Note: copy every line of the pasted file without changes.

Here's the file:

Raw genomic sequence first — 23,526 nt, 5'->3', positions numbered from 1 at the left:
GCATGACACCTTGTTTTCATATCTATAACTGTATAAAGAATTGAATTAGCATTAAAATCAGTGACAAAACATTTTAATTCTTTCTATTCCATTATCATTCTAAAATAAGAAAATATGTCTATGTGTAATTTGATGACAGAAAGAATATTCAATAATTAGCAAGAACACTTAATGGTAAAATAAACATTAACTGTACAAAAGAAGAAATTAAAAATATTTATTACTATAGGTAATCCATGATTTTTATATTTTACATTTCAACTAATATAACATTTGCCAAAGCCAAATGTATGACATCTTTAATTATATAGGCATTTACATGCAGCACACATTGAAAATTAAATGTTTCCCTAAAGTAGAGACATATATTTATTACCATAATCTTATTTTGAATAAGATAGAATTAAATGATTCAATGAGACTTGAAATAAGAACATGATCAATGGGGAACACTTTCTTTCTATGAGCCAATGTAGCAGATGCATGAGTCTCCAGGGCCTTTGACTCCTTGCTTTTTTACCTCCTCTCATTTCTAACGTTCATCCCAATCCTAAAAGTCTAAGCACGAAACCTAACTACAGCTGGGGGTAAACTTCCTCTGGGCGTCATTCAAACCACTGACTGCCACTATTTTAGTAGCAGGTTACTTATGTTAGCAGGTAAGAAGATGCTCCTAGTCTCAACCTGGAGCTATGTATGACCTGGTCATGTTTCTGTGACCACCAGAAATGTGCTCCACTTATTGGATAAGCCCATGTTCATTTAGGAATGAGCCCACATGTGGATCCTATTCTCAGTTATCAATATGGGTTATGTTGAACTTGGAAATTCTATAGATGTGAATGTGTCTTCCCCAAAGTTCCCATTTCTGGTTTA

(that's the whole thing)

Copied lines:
Raw genomic sequence first — 23,526 nt, 5'->3', positions numbered from 1 at the left:
GCATGACACCTTGTTTTCATATCTATAACTGTATAAAGAATTGAATTAGCATTAAAATCAGTGACAAAACATTTTAATTCTTTCTATTCCATTATCATTCTAAAATAAGAAAATATGTCTATGTGTAATTTGATGACAGAAAGAATATTCAATAATTAGCAAGAACACTTAATGGTAAAATAAACATTAACTGTACAAAAGAAGAAATTAAAAATATTTATTACTATAGGTAATCCATGATTTTTATATTTTACATTTCAACTAATATAACATTTGCCAAAGCCAAATGTATGACATCTTTAATTATATAGGCATTTACATGCAGCACACATTGAAAATTAAATGTTTCCCTAAAGTAGAGACATATATTTATTACCATAATCTTATTTTGAATAAGATAGAATTAAATGATTCAATGAGACTTGAAATAAGAACATGATCAATGGGGAACACTTTCTTTCTATGAGCCAATGTAGCAGATGCATGAGTCTCCAGGGCCTTTGACTCCTTGCTTTTTTACCTCCTCTCATTTCTAACGTTCATCCCAATCCTAAAAGTCTAAGCACGAAACCTAACTACAGCTGGGGGTAAACTTCCTCTGGGCGTCATTCAAACCACTGACTGCCACTATTTTAGTAGCAGGTTACTTATGTTAGCAGGTAAGAAGATGCTCCTAGTCTCAACCTGGAGCTATGTATGACCTGGTCATGTTTCTGTGACCACCAGAAATGTGCTCCACTTATTGGATAAGCCCATGTTCATTTAGGAATGAGCCCACATGTGGATCCTATTCTCAGTTATCAATATGGGTTATGTTGAACTTGGAAATTCTATAGATGTGAATGTGTCTTCCCCAAAGTTCCCATTTCTGGTTTA